UMass Extension Fruit Advisor Program

Brown Marmorated Stink Bug Management

Management

Brown Marmorated Stink Bug control is challenging. BMSB behavior, reproductive capacities, and tolerance to insecticide toxicity present even greater challenges than native species. Their unrestricted mobility and wide range of host plants means that effective control of one wave of stink bugs in the orchard will not prevent another wave of BMSB from entering the orchard later in the season. The inefficacy of many reduced-risk materials against BMSB has prompted growers to rely on more toxic materials. This can have a detrimental effect on species of beneficial insects and can undermine IPM strategies.

In New England, we are only beginning to see the affects of BMSB. Recommendations are drawn largely from the experience of growers in the Mid-Atlantic region and NY. There are no established thresholds for BMSB. While the detection of BMSB adults in the orchard does not always warrant an insecticide application, it is a good indicator of possible nymphal presence in the orchard. If BMSB nymphs are present, then treatment is almost always necessary.  A conservative estimate of 1 adult per 100' of tree fruit row along the wooded edge can be used to begin a management program. Watch for feeding wounds on fruit in during extended hot, dry weather. Treat if fruit damage approaches 1%. Three management strategies should be considered to best manage this pest once it threatens tree fruit.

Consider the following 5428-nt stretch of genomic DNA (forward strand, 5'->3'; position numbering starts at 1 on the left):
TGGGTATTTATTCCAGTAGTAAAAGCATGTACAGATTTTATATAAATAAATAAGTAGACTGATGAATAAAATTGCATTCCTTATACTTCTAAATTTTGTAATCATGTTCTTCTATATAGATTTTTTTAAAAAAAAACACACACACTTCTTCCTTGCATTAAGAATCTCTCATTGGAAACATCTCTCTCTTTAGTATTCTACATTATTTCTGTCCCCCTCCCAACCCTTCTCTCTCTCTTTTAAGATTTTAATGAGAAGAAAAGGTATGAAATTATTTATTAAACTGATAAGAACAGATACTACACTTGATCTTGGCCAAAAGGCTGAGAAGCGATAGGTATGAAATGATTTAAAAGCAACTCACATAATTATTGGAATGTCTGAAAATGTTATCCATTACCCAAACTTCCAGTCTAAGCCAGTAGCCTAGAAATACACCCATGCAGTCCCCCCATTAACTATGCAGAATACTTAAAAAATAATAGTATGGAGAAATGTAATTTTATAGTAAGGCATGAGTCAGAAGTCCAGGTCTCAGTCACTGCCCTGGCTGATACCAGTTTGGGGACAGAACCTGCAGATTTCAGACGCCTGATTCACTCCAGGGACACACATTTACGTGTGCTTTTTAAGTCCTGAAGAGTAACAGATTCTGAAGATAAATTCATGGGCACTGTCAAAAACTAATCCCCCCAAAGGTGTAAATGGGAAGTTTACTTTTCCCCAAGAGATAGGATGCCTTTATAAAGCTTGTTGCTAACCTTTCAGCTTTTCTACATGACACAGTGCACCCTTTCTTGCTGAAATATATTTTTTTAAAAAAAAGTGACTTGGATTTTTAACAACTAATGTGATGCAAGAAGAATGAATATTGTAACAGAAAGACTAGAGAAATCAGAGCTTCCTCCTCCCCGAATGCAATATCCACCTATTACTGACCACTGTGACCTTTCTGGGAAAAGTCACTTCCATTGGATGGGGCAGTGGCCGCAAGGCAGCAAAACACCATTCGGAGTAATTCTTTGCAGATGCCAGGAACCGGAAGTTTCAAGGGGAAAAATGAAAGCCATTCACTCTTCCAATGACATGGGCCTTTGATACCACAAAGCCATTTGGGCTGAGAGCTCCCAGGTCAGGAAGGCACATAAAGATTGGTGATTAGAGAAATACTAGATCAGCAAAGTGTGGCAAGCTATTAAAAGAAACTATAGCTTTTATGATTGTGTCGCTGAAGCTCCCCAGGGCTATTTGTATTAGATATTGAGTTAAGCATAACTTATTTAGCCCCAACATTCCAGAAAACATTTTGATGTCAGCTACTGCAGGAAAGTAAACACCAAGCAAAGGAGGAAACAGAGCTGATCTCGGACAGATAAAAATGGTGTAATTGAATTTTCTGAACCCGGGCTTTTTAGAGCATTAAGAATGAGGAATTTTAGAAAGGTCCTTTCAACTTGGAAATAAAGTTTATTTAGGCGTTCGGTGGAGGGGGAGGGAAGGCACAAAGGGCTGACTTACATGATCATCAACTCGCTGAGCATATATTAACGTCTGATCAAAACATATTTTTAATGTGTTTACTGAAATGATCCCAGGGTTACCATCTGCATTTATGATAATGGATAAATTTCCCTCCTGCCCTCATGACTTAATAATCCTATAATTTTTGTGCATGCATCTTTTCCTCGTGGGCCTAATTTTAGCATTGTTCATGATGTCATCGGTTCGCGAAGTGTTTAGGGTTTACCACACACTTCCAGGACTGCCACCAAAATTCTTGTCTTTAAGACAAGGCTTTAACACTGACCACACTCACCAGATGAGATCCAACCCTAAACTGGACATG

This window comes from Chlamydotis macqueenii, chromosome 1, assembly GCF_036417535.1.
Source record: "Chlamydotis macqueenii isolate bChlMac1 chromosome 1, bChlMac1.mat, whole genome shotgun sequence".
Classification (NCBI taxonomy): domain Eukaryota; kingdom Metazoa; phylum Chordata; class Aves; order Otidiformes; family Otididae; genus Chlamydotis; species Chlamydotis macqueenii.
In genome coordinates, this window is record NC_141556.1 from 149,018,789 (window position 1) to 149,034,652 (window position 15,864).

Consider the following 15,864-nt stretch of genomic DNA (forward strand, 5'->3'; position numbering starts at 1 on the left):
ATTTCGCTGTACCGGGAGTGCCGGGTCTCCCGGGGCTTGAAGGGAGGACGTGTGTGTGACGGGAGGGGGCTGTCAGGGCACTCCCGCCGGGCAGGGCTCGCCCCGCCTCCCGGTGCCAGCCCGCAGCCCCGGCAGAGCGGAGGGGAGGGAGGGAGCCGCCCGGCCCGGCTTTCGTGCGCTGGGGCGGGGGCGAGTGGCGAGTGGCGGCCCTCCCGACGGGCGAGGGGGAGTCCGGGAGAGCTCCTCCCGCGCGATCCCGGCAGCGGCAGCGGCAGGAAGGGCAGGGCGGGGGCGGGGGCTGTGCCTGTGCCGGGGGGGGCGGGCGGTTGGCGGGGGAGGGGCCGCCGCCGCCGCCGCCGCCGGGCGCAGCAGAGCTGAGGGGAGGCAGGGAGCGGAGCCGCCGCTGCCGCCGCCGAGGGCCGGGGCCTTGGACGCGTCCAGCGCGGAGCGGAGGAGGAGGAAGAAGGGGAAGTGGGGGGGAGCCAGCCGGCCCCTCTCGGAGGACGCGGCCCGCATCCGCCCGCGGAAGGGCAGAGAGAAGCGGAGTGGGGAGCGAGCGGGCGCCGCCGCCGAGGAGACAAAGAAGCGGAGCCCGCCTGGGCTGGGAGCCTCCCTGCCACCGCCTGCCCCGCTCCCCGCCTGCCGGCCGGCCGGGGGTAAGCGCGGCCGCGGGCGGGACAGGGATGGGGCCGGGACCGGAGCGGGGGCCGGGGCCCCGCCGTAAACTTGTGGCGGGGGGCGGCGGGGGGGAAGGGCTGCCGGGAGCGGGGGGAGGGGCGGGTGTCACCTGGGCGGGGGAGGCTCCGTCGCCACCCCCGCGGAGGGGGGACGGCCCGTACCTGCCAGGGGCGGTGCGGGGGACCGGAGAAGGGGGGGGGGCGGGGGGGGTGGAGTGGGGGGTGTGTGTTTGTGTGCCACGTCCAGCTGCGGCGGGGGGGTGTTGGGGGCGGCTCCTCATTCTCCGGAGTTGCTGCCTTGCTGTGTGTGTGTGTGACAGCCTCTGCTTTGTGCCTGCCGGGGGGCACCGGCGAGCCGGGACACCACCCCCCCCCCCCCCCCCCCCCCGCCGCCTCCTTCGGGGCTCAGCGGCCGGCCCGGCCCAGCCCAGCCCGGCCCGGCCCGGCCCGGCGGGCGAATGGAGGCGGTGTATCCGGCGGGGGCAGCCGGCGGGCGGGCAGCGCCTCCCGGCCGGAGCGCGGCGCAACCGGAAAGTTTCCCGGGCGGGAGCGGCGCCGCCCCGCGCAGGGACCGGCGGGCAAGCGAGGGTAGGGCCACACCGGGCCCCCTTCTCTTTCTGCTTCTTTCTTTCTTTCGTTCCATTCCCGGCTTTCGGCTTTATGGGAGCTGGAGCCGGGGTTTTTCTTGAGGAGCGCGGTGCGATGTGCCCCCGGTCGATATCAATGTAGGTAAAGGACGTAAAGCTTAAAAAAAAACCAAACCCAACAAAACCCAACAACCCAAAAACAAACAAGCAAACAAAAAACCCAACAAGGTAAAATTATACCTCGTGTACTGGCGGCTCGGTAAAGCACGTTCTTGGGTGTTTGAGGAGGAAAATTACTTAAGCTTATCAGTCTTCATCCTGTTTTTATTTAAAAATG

1. Directed Perimeter Applications: When BMSB are found along the perimeter of the orchard, a directed application along the perimeter row can be made, blowing material in toward the orchard center using effective insecticides. Spraying the wooded edge is not permitted. A second directed application along the perimeter row of the orchard would be made 5–7 days later. Follow-up with additional intensive scouting 3–4 days later, as residual efficacy is very limited.
  2. Alternate row middle (ARM) applications: aging residues of many of the insecticides become relatively ineffective after 4–5 days. As BMSB are quite mobile, moving from tree to tree to feed and mate, applying ARM applications (applying insecticides to only one side of the tree) provides a practical solution to "refreshing" insecticide residue in orchards with active BMSB. If adults or nymphs continue to be found after perimeter applications are made and/or later in the season as 2nd generation adults emerge, use of alternate row middle applications to blocks where BMSB has been observed should be considered.
  3. Whole Orchard Applications: Whole orchard applications of effective insecticides should be used later in the season (late July to end of season) when populations begin intense fruit feeding prior to movement to overwintering sites

If repeated pesticides are necesssary, rotate active ingredients to avoid resistance in local populations. Actara, Danitol, Lannate and Vydate have FIFRA section 2(ee) registrations for BMSB; the labeling must be in the possession of the user at the time of pesticide. For best effectiveness and insecticide resistance management, the use of pre-mixes such as Endigo, Leverage and Voliam Xpress should be reserved for those situations when the pest complex to be treated is appropriately matched to the combination of active ingredients and modes of action contained in the product.

There is a growing body of data on insecticide efficacy. A lethality index of materials has been developed by scientists in the BMSB working group headed by USDA entomologist Tracy Lesky. See links below for tables of insecticide timing and mortality rates.

Links

Table of Insecticide Efficacy: http://extension.psu.edu/plants/tree-fruit/news/2012/management-options-against-brown-marmorated-stink-bug-in-pennsylvania-fruit-orchards-2012-perspective

BMSB management suggestions: http://agsci.psu.edu/frec/resources/stinkbug-information/BMSB-management-suggestions%20.pdf/view